By / Aug 25

Recently, the Human Fetal Tissue Ethics Advisory Board released its recommendations for funding based on proposals submitted to the National Institute of Health. This board, tasked with the oversight of projects that would require the use of fetal tissue, recommended that the Health and Human Services Secretary Alex Azar withhold funding from all but one project. This has led to charges that the board is bringing ideology to bear on an objective process. However, the board is made up of experts across the ideological spectrum who weighed the proposals and made recommendations based on the merits or deficiencies of the proposals. 

Background: Defining fetal tissue research and a history of the oversight board

Fetal tissue research is the use of cells “that are harvested for the purpose of establishing cell lines or for use as transplantation material and other purposes.” This process of harvesting cells can be done through induced abortions or from miscarriages, but the mother must consent for the cells to be used in NIH proposals and research. 

The Human Fetal Tissue Research Ethics Advisory Board was announced in June of 2019 when the Trump administration banned the current use of fetal tissue in federally funded projects. Previously, the process had been for grants to go from the National Institutes of Health to the Secretary for final approval. However, with the creation of the new board, previous projects were halted, and all new proposals had to go through an additional layer of ethical review. This board, made up of 15 individuals who meet specific qualifications, and which must be made up of a broad range of experts, considered the ethical ramifications of the research and the necessity of the fetal tissue research. Their recent meeting recommended withholding funds from 13 proposals previously approved by the NIH and the funding of one proposal. It will now be up to Secretary Azar to make the final decision under HHS rules.

The members of the board include scientists, theologians, ethicists, and medical professionals. There are a range of perspectives on the board raging from those opposed to fetal research and those who are advocates of the procedure. One member in particular, Ben Mitchell, should be noted because of his expertise in this area. He is a Southern Baptist bioethicist, a member of the ERLC’s Research Institute, and the former Graves Professor of Moral Philosophy at Union University.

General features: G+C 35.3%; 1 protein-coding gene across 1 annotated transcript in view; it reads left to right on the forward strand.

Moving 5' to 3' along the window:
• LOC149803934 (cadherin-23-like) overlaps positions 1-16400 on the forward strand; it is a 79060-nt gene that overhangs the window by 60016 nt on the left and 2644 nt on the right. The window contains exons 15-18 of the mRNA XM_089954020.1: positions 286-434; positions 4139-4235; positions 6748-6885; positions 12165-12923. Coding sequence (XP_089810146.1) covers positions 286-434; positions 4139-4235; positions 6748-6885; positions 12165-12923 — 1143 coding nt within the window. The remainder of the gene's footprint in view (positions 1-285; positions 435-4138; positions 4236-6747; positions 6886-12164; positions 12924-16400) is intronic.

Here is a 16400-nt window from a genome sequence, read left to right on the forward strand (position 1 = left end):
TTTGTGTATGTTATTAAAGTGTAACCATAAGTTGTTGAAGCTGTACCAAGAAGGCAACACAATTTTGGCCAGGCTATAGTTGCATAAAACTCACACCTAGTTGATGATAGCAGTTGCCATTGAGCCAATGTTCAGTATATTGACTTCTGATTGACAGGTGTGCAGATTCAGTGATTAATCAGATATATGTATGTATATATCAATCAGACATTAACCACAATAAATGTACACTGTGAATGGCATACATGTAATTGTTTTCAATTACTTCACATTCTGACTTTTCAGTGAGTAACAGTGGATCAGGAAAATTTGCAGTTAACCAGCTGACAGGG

What recommendations were made?

Reviewing the recommendations of the board, there are several things to note about the proposals that were rejected and the one that was approved. Though there is no identifying information about the proposals, it is clear that, despite the ideological diversity of the board, there was not much disagreement on board about most proposals. When comparing the votes, only two of the proposals received relatively close votes. The other 12 ranged from 10-5 to 15-0 voting to withhold funds. So it is clear that on a board containing members across the ideological spectrum, a clear supermajority was reached as to the viability of these studies in almost every case. 

When looking at the reasons that the proposals were rejected, the participants noted a number of problems that caused them to vote as they did. These ranged from procedural and privacy concerns about the research to larger scale questions such as the manner in which the tissue would be obtained, whether another type of tissue could be used, and even the concern that one institution could be profiting from the procurement of the tissue. Also, it should be noted that several members of the board made clear that they would be willing to support the proposal if the problematic uses of tissue were removed or corrected.